Talking in the yoga class

Teaching Yoga

Some yoga styles like Mysore limit words to an absolute minimum. Other yoga teachers can be very expressive, metaphoric and descriptive, as in Scaravelli yoga. Hatha yoga can often include philosophy, echoing quotes from sacred texts like the Yoga Sutras. The way a teacher uses words is very personal to them.

Students are generally silent to support the inward direction of attention. Students only speak when they are totally lost between right hip and left hand, or really curious about the alignment of a pose.

On the whole I think this quietness is great and blissful! In fact, I imagine this peaceful quietness is one of the main reasons people come to yoga studios instead of busy gyms full of TV screens and loud music. For me, asana practice is an invitation to return to a pre-cognitive state, to feel and sense on a bodily level rather than to think and analyse from the mind.

At the same time, as a yoga teacher, I observe that after almost every class I teach, I have between one and five people waiting for me with questions. And often it’s not really the question they want answering, more so it seems they just want time to speak. I witness that many students need to share something of their inner world and inner struggles. There is a pronounced impulse to speak in a non-causal manner, on an emotional, psychological or spiritual level. This impulse comes from an innate wisdom, where we know that two minutes speaking openly and being heard without judgement is healing.

There is not time for an in-depth conversation in a yoga class and it is not the main focus of yoga. An overuse of words, I feel, would ruin the yoga class. Also, yoga teachers are not counsellors or psychotherapists and sliding into that field would only blur the clear, safe frame that yoga offers.
At the same time, yoga is steeped in the mind-body connection which suggests that the thoughts and unexamined assumptions that we hold about ourselves affect our biochemistry and impact our endocrine system, organs, immune system, nervous system, cells and molecules. In a very simple way, if one thinks negatively of their vagina, stomach or bowels, then those organs and cells will absorb the negative thoughts and regenerate with that negative structure in mind.

This mind-body connection is, and has been, proudly celebrated in yoga as an integral part of its science. But do we really engage with the mind-body connection as fully as we could? And would a little space for words help us develop? Talking is one of many paths that lead from the outer into the inner world. The words we use to describe ourselves, our bodies and our feelings are very telling of our own internal environment and dialogue. Talking also helps us to clearly lay out inner conflicts and dilemmas in order to gather new perspectives.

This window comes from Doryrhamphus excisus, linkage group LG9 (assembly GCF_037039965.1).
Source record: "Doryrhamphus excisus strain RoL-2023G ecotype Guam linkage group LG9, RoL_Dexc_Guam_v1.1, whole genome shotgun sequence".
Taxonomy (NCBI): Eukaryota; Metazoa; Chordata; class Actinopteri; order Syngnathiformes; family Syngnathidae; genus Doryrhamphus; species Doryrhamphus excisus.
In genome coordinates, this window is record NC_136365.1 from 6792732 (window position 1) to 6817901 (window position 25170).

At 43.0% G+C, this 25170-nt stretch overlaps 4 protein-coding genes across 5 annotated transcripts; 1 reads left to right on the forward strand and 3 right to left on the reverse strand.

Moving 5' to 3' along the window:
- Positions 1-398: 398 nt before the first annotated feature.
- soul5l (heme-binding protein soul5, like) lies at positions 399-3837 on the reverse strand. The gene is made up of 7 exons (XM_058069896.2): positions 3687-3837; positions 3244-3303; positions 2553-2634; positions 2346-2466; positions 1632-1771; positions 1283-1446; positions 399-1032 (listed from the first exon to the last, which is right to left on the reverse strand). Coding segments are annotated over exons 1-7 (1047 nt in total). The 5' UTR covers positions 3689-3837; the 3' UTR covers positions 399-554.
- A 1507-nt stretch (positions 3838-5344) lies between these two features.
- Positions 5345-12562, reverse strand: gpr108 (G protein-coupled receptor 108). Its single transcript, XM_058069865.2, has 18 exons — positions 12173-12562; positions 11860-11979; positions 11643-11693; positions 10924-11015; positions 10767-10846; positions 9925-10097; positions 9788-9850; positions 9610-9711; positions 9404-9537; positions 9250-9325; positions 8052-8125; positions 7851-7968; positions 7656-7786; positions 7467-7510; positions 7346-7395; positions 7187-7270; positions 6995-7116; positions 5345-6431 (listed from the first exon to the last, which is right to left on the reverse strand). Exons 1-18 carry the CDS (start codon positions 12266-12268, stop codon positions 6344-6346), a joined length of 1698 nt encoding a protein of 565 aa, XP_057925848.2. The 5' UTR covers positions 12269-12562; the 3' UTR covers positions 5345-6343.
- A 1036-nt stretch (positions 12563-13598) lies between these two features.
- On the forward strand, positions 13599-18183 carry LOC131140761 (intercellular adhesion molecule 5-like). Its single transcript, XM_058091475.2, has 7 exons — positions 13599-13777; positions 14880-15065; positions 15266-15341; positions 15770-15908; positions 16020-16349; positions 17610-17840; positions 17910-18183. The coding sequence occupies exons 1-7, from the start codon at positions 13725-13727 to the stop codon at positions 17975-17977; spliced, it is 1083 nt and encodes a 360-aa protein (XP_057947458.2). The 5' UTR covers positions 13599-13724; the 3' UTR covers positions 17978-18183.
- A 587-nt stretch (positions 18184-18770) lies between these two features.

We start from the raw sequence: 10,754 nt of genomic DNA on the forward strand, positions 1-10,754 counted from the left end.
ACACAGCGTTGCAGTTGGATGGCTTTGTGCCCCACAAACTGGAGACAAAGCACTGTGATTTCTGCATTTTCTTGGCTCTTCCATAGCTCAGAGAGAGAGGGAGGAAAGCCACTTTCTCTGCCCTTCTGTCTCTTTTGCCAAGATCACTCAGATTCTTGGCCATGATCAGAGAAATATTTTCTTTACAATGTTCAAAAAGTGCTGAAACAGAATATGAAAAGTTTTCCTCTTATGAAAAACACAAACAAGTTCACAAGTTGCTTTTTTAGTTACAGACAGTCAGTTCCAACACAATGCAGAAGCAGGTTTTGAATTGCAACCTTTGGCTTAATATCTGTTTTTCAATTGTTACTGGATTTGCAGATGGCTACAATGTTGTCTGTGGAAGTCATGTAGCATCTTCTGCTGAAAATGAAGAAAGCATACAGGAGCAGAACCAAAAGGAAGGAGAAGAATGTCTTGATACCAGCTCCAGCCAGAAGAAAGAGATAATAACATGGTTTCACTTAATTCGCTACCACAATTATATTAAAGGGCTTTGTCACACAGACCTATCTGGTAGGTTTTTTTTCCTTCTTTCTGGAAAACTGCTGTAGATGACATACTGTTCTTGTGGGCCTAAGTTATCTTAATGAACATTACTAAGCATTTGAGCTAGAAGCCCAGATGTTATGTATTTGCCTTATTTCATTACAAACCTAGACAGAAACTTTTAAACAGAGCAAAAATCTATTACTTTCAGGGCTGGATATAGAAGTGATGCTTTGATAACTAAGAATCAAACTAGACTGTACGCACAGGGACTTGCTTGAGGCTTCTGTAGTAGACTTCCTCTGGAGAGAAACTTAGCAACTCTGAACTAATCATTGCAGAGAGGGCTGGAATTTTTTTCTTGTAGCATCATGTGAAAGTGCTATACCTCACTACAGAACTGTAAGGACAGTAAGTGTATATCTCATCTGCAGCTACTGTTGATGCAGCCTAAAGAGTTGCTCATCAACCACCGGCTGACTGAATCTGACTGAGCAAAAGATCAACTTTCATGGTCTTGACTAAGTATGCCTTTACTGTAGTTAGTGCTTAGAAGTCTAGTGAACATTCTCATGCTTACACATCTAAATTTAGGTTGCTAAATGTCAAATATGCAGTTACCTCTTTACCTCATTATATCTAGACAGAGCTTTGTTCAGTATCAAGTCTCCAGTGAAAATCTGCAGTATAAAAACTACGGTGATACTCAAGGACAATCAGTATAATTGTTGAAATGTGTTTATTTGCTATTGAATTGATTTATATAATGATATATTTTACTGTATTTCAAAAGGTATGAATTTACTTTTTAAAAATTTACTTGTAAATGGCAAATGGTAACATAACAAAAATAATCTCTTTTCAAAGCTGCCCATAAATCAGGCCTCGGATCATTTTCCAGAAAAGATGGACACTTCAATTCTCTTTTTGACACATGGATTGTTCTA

Look at it this way, if you compare what it requires to chop down a tree by yourself using only one tool, to chopping it down with three tools and a friend’s help, the latter method would be much quicker and easier and it would probably be more enjoyable too. This is why I believe creating a set time for speaking openly in the yoga class is worth considering. It adds another tool to the kit.

Space to talk and be heard is a vital component of human development. In our world of individualism and anti-dependence, people are becoming more and more isolated and lonely. This component of speaking from the heart and being heard without judgement is trailing off into the background with many of our other abandoned cultural inheritances.

Here’s a way to picture the effect talking may have in a yoga class.
Physically in asana, the student has tight hips, pelvis and lower back pain. They let the teacher know on starting yoga that they are having ongoing issues with menstruation and fertility, and that is why they have chosen to practise. Then, through structured speaking during the session, they realise that they hold the belief that sensual pleasure is sinful, and see that feeling satisfied is unbearable for them.

Now, this is a very clear map (mind, body and heart). It is far clearer than just body‚ the student has tight hips, pelvis and lower back. From this fuller map, the student and the teacher can cultivate an accurate practice on and off the mat, to assist transformation in the body, heart, mind and spirit so as to heal.

When speaking from the heart in a safe, non-judgmental, compassionate space, a lot of healing work happens mentally, emotionally, and of course, physically. That, married with the physical practice of asana, pranayama and meditation, is like a fast track to self-knowing and healing.

 

Copyright © Alex Hanly 2007-2015

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